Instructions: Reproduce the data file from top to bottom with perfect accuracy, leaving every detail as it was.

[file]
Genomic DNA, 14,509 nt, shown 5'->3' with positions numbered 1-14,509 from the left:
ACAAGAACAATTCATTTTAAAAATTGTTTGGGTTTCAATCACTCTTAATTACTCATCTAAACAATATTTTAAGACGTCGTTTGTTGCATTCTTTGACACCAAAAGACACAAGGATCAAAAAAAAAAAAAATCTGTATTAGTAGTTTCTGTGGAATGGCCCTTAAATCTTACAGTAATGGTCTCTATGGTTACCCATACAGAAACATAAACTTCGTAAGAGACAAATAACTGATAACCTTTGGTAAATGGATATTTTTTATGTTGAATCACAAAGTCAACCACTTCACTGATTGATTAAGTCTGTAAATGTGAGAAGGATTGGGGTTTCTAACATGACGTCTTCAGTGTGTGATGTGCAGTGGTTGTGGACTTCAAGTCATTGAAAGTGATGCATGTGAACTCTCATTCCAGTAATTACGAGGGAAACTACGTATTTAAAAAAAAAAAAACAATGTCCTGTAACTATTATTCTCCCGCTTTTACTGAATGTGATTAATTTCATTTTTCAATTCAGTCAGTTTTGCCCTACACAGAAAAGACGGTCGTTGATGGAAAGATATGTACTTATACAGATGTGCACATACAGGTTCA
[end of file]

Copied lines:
Genomic DNA, 14,509 nt, shown 5'->3' with positions numbered 1-14,509 from the left:
ACAAGAACAATTCATTTTAAAAATTGTTTGGGTTTCAATCACTCTTAATTACTCATCTAAACAATATTTTAAGACGTCGTTTGTTGCATTCTTTGACACCAAAAGACACAAGGATCAAAAAAAAAAAAAATCTGTATTAGTAGTTTCTGTGGAATGGCCCTTAAATCTTACAGTAATGGTCTCTATGGTTACCCATACAGAAACATAAACTTCGTAAGAGACAAATAACTGATAACCTTTGGTAAATGGATATTTTTTATGTTGAATCACAAAGTCAACCACTTCACTGATTGATTAAGTCTGTAAATGTGAGAAGGATTGGGGTTTCTAACATGACGTCTTCAGTGTGTGATGTGCAGTGGTTGTGGACTTCAAGTCATTGAAAGTGATGCATGTGAACTCTCATTCCAGTAATTACGAGGGAAACTACGTATTTAAAAAAAAAAAAACAATGTCCTGTAACTATTATTCTCCCGCTTTTACTGAATGTGATTAATTTCATTTTTCAATTCAGTCAGTTTTGCCCTACACAGAAAAGACGGTCGTTGATGGAAAGATATGTACTTATACAGATGTGCACATACAGGTTCA